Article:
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Get the most out of your Social Security Benefits

For most of us, Social Security is the single most powerful financial asset in retirement. It provides 90% of income in retirement for 22% of married couples and 47% of singles.  It provides at least half of the income in retirement for 52% of married couples and 74% of singles. It is integral to the retirement income plan of all but the very wealthy.

Separate the decision of when to retire from when to claim Social Security.

Developing a strategy to maximize your lifetime Social Security benefits results in more income and greater insurance protection in your later years. Individuals can begin collecting Social Security benefits as early as age 62 (earlier for widow(er)s and the disabled) and as late as age 70. If you begin collecting benefits before your full retirement age, the benefit amount is reduced. Postponing benefits until after your Full Retirement Age, increases your benefit.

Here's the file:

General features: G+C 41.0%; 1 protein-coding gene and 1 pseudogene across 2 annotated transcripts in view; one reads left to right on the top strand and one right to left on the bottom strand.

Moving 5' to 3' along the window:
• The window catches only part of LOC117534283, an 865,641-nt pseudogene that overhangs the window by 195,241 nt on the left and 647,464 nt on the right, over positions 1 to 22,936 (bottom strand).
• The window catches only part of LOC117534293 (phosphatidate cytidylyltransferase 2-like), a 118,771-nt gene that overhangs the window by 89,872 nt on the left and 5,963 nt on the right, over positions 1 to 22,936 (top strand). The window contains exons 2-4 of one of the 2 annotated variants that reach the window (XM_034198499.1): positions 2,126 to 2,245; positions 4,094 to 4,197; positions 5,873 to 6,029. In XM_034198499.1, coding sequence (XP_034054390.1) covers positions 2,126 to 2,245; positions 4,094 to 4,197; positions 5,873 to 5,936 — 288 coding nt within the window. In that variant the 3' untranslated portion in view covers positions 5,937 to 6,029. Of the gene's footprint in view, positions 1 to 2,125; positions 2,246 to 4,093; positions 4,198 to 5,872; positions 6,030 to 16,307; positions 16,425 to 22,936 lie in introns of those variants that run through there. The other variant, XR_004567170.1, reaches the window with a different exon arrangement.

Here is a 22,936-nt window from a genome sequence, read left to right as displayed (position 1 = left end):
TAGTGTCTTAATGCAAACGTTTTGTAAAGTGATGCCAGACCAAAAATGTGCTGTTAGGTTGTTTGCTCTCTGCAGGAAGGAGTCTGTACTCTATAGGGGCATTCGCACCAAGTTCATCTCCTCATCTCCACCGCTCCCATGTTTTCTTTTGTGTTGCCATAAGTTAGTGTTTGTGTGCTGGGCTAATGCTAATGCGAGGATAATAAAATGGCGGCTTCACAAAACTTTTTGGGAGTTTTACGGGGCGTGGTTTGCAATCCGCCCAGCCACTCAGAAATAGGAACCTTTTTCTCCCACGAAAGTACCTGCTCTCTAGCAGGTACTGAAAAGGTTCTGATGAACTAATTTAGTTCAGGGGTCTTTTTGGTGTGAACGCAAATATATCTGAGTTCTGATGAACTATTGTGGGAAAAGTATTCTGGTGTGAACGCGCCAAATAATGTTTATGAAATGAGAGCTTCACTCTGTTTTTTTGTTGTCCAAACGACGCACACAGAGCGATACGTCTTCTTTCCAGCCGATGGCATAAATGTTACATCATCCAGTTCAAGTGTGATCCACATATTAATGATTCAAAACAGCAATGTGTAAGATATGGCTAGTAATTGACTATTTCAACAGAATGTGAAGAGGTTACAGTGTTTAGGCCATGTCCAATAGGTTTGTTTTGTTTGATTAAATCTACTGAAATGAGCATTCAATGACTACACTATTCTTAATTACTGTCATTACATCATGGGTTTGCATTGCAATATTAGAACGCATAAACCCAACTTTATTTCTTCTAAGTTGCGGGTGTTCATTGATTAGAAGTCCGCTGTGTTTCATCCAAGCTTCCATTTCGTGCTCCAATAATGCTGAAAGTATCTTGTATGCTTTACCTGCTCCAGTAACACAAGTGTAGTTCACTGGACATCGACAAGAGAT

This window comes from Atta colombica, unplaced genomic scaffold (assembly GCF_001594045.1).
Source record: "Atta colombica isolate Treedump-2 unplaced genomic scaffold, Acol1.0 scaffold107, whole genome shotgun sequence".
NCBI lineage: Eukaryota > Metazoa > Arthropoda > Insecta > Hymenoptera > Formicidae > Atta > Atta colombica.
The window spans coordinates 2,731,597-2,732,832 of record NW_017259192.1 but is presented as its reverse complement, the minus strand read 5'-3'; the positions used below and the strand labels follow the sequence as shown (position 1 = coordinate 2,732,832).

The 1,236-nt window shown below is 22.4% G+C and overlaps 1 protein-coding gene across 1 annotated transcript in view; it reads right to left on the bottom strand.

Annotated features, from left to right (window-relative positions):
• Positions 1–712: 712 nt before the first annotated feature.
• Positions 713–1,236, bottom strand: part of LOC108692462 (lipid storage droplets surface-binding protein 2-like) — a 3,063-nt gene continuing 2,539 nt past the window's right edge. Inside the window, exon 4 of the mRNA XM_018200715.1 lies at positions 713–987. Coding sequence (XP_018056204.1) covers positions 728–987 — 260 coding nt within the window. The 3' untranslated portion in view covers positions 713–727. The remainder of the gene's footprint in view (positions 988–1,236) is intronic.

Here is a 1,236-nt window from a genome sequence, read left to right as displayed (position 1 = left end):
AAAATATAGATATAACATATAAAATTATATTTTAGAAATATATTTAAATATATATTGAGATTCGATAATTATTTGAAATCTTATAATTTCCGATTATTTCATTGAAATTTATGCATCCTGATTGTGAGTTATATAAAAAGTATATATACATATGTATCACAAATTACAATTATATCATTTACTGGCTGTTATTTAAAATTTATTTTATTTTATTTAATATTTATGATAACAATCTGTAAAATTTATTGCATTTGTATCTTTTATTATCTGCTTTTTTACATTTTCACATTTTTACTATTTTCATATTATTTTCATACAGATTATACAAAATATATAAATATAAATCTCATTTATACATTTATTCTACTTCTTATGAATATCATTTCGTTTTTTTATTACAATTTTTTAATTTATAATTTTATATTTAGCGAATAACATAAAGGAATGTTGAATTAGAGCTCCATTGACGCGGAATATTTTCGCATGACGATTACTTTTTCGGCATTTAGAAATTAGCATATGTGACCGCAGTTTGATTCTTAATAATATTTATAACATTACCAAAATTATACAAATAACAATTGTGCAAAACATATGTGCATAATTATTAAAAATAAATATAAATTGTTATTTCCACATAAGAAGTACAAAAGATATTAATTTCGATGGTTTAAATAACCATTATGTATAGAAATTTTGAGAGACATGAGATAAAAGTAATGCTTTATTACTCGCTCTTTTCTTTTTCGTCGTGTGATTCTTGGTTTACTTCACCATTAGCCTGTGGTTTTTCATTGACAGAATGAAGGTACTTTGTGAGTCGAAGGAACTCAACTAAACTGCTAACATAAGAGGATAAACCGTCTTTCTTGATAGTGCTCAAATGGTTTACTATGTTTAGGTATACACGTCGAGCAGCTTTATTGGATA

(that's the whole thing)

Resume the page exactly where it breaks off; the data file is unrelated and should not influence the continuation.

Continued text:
So is it better to receive a smaller monthly amount sooner or a larger monthly amount later?

The majority of people begin collecting their benefits as soon as they are eligible at age 62. This can result in much lower lifetime benefits. Use ourSocial Security Decision Treeto map out to determine the best strategy for you.

If you delay taking Social Security, part-time work and extra portfolio withdrawals can help meet cash flow needs. Given a guaranteed 8% benefit increase for each year of delay beyond Full Retirement Age, this is among the most important strategies to increase financial security in retirement.

CAUTION! The folks at the Social Security Administration may not be familiar with these strategies. They may tell you that you can't do them. If so, ask for a supervisor.

 These strategies do not apply to Federal CSRS retirees.

<NEXT: Advantages of Delaying Social Security>



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